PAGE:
Further to my recent announcement, the full findings of my doctoral research are now available. You can read the abstract here, or download the full thesis (all 359 pages!):
Understanding corporate governance, strategic management and firm performance: As evidenced from the boardroom (5.2MB, PDF)
The research is informed by a longitudinal multiple-case study of two large high growth companies. Data was collected from direct observations of boards in session, and multiple secondary and tertiary sources, creating a rich and rare data resource. The analysis revealed numerous insights, leading to a mechanism-based model of the governance–performance relationship and an explanation of how boards can exert influence beyond the boardroom including firm performance.
If you would like to discuss the research (or raise a challenge), ask a question or explore how your board might benefit from the findings, please get in touch. I'd be glad to hear from you.
Longstanding readers of Musings may recall that I embarked on a journey in 2012, to try to understand whether boards of directors are able to influence the performance of the company they govern and, if so, how. The journey has been long and arduous, with many challenges and setbacks along the way to be overcome.
That journey, my quest to answer a most difficult question, has reached an important milestone, the awarding of a doctorate degree. I'm thrilled that the examination panel has seen fit to recognise the groundbreaking research, a longitudinal study of the boards of two large high-growth companies. The panel's decision confirms the validation provided by the academic community late last year. Here is the doctoral citation:
Boards of directors have been the subject of considerable research attention in recent decades. While a large body of knowledge has been published, substantive evidence to explain how boards actually exert influence over firm performance from the boardroom has remained elusive. Crow conducted a longitudinal multiple-case study of two large New Zealand-based high-growth companies. Data was collected from direct observations of boards in session, and multiple secondary and tertiary sources, creating a rich and rare data source. The analysis revealed numerous insights, leading to a mechanism-based model of the governance–performance relationship and an explanation of how boards can exert influence beyond the boardroom including on firm performance.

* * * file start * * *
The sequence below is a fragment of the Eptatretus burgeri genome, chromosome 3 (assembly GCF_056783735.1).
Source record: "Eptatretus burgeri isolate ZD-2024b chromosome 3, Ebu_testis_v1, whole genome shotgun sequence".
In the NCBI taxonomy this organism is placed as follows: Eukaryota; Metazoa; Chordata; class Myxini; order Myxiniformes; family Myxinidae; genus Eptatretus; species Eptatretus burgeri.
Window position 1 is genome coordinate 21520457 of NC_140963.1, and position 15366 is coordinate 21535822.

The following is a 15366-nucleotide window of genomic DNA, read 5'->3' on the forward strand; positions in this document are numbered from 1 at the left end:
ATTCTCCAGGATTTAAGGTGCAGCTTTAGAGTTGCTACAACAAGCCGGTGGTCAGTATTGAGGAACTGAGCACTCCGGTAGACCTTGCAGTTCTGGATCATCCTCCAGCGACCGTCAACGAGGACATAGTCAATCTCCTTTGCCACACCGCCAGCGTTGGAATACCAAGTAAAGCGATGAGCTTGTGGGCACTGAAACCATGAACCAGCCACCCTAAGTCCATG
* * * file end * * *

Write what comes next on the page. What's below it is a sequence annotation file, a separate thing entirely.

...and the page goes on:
The challenge of influencing business performance from the boardroom is one that should not be taken lightly. Recently, I was invited by MILE (Medinah Institute of Leadership and Entrepreneurship) to discuss this topic with an international audience, in a webinar format. While the audience was primarily from the Gulf States, the comments have widespread applicability.
Though biassed(!), I commend the webinar recording to you. If, having watched it, you would like to discuss any aspect of the presentation including implications for your board; challenge any claims; or, arrange an similar presentation to your colleagues, please get in touch. I am at your service.
Several months ago, the editors of Ethical Boardroom contacted me to write another article for their magazine. Previously, I'd written articles on governance issues in New Zealand and Australia and accountability; and, provided a commentary piece on internships. Given a free reign (within the bounds of editorial deadlines), I agreed to share some observations about the boards of social enterprises and, in particular, explore board effectiveness—all based on recent experiences in boardrooms and with members of social enterprise boards. The article is now available here.